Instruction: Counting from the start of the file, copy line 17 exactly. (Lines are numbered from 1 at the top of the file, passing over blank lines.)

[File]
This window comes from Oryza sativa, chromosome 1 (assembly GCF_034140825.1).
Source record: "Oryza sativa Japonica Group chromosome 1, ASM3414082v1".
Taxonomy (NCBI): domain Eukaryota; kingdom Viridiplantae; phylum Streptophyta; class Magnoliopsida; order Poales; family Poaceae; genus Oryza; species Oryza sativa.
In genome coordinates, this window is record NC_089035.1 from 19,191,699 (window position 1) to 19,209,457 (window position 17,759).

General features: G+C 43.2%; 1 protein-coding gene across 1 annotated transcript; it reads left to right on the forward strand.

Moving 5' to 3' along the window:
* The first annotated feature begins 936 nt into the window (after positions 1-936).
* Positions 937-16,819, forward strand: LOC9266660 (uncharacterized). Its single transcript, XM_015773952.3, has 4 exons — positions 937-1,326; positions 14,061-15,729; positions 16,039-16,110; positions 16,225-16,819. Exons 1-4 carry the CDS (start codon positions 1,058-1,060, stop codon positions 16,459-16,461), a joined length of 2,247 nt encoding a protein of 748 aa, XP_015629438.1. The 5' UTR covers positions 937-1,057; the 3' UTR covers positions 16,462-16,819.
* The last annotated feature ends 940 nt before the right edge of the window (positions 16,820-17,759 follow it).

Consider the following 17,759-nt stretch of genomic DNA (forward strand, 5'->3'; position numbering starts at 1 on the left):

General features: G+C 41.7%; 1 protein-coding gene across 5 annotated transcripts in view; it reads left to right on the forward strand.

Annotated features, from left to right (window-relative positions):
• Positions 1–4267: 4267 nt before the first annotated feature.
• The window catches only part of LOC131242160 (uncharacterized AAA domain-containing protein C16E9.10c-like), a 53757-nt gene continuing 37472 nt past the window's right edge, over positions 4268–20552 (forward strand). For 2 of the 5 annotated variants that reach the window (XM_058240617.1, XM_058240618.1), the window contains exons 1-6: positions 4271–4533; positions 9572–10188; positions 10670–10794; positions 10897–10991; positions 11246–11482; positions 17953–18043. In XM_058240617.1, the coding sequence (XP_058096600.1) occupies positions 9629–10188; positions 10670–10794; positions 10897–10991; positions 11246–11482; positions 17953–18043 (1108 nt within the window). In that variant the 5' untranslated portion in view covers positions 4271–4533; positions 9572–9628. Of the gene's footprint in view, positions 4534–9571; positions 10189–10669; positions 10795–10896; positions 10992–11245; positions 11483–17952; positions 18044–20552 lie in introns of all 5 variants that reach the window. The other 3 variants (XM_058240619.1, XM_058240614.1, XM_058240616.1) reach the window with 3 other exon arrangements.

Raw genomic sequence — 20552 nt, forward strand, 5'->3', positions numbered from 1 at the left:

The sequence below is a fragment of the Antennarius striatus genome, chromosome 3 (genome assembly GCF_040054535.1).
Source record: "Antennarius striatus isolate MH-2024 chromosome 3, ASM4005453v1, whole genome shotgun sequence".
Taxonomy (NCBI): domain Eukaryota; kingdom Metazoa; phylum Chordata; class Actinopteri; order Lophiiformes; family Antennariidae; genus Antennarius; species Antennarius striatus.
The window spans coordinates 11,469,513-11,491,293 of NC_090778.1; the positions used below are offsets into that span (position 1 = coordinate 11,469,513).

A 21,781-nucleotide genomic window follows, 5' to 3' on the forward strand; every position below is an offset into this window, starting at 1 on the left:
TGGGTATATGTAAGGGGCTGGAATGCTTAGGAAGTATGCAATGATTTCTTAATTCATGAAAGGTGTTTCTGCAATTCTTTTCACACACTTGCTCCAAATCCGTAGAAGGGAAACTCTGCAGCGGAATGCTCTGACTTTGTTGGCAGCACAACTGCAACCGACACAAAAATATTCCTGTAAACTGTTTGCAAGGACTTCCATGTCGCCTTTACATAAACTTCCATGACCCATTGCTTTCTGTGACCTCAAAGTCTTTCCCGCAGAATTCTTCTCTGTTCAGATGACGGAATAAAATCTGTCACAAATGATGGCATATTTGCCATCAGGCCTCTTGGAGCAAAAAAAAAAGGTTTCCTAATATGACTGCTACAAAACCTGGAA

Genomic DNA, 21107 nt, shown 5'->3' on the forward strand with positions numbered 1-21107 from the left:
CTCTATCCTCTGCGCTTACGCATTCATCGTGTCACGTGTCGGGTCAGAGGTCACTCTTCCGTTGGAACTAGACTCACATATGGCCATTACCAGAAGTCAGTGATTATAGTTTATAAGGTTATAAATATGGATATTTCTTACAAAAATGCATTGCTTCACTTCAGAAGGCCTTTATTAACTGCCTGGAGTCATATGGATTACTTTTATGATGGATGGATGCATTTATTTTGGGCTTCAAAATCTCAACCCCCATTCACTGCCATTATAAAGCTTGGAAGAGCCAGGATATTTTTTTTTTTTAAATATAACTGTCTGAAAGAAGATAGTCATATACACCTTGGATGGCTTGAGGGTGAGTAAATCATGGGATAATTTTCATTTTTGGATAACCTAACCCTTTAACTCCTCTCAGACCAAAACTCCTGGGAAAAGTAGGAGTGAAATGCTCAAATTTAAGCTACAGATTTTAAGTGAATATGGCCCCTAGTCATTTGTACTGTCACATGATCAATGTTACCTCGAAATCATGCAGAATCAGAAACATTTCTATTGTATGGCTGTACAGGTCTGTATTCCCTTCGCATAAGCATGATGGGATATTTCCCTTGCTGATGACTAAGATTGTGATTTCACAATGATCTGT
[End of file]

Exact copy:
Source record: "Antennarius striatus isolate MH-2024 chromosome 3, ASM4005453v1, whole genome shotgun sequence".